What Is Windows Movie Maker?

Readers who are looking to make their own movies should be asking, “What is Windows Movie Maker, and how do I use Windows Movie Maker?”. We have the answers here at AskDeb.com, and this article will cover everything from “Windows Movie Maker download” to “Windows Movie Maker update.”

How Do I Use Windows Movie Maker?

In order to answer “What is Windows Movie Maker, and how do I use Windows Movie Maker?”, we first need to look at what the product actually does. As the name implies, Windows Movie Maker allows the user to import video from a camera and then edit the footage. Special features also allow for timeline narration, titles, credits, special effects, transitions and audio tracks.

Windows Movie Maker comes included with all current Microsoft Windows packages. It was first introduced for Windows Me in 2000, but it has also been included in the following: Windows XP, Windows XP SP 2, Windows XP Media Center Edition 2005 and Windows Vista.

In the Ultimate and Premium versions of Windows Vista, Windows Movie Maker also supports footage from HDV camcorders. The downside is that the latest version of Windows Movie Maker won’t support imports from an analog video source such as webcams or VCRs.

NOTE: It should be noted that Windows Movie Maker was scrapped following the release of Windows Vista. In future Microsoft products, it will be replaced with software known as Windows Live Movie Maker. You can download Windows Live Movie Maker for free at Windows Live Essentials.

Importing Footage With Windows Movie Maker


If you’re looking to import footage to Windows Movie Maker, you have two options. First, you can capture the video from a scanner, camera or other device. You can also choose the “Import Into Collections” option which allows existing video files to be transported to the user’s collection.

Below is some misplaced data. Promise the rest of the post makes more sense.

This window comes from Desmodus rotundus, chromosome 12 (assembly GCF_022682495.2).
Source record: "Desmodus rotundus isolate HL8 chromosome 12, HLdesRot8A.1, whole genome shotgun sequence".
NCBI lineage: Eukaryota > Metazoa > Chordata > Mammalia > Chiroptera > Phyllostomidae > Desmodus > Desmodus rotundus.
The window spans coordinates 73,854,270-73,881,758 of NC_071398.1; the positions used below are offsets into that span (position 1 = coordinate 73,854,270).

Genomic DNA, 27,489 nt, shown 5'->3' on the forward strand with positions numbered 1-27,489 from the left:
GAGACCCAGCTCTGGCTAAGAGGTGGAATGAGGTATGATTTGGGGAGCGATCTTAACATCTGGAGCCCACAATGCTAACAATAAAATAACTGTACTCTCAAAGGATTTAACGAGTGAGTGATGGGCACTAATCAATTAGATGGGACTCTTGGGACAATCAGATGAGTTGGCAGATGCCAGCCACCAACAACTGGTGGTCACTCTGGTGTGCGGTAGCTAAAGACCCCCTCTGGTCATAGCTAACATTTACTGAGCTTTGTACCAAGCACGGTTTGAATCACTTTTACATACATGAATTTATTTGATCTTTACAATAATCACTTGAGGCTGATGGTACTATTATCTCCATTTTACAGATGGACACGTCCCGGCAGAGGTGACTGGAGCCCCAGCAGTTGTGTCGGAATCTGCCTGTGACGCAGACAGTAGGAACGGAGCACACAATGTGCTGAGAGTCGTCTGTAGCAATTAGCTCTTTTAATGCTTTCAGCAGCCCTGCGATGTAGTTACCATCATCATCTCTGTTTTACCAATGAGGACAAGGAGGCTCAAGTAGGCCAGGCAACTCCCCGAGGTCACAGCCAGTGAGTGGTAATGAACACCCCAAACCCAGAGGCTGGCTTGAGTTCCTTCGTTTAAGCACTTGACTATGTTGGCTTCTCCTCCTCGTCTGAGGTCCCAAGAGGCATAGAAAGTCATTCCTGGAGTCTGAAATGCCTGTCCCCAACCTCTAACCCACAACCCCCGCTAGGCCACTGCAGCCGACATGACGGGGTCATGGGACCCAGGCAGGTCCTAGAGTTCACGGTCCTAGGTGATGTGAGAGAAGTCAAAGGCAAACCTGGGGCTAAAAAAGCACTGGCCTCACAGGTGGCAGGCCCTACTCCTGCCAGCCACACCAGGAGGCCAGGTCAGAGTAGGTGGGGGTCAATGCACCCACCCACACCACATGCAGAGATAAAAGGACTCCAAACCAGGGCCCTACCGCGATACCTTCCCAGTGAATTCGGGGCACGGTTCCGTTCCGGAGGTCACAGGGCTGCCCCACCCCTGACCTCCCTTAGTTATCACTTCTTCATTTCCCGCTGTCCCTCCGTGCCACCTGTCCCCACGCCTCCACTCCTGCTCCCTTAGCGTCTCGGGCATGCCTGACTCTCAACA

The following formats are supported for importing: MPG, WMV, ASF, AVI, WAV, WMA and MP3. The DVR-MS and MPEG-2 formats are supported on the Ultimate and Premium versions of Windows Vista.

I’ve just scratched the surface when it comes to importing footage with Windows Movie Maker. For additional information, visit the official Microsoft site for the product.

Layout of Windows Movie Maker

The layout of Windows Movie Maker can be viewed in Timeline or Storyboard view. Windows Movie Maker Storyboard view breaks down the video into a number of clips (one for each time the record button was pressed during shooting). The Timeline view allows still images to be stretched for set durations and audio clips can even be lowered momentarily to make way for dialogue. Think of the Storyboard view as a broader tool, while the Timeline view is for more precise work.

Editing For Windows Movie Maker

The editing for Windows Movie Maker is incredibly intuitive. In most cases, all you have to do is drag and drop. Movie clips can be split, duplicated and even dragged to other positions. Once it’s been imported, there’s very little you can’t do with your movie footage.

Exporting For Windows Movie Maker

Once you’ve made your movie, what will you do with it? That’s an important question when asking, “What is Windows Movie Maker, and how do I use Windows Movie Maker?”. Just keep in mind that this program is limited to exporting video into DV AVI or Windows Media formats.

In early versions of Windows Movie Maker, files had to be saved as AVI files, and then burned to DVD using separate authoring programs. Luckily, that’s a thing of the past, as the latest version for Windows Vista utilizes Windows DVD Maker to burn your original movies straight to DVD.

Users are also able to publish their videos onto video hosting websites such as YouTube. If your camera supports the option, you can also export edited footage back to your camera.

Special Effects For Windows Movie Maker

The newest version of Windows Movie Maker for Windows Vista features 49 effects and 63 transitions. When it comes to movie titles, users can create news banners, spinning newspaper animation, static, fading and even flying titles. All you have to do is select the title or effect you want and then drag and drop into the appropriate position. Windows Movie Maker makes creating movies a snap.

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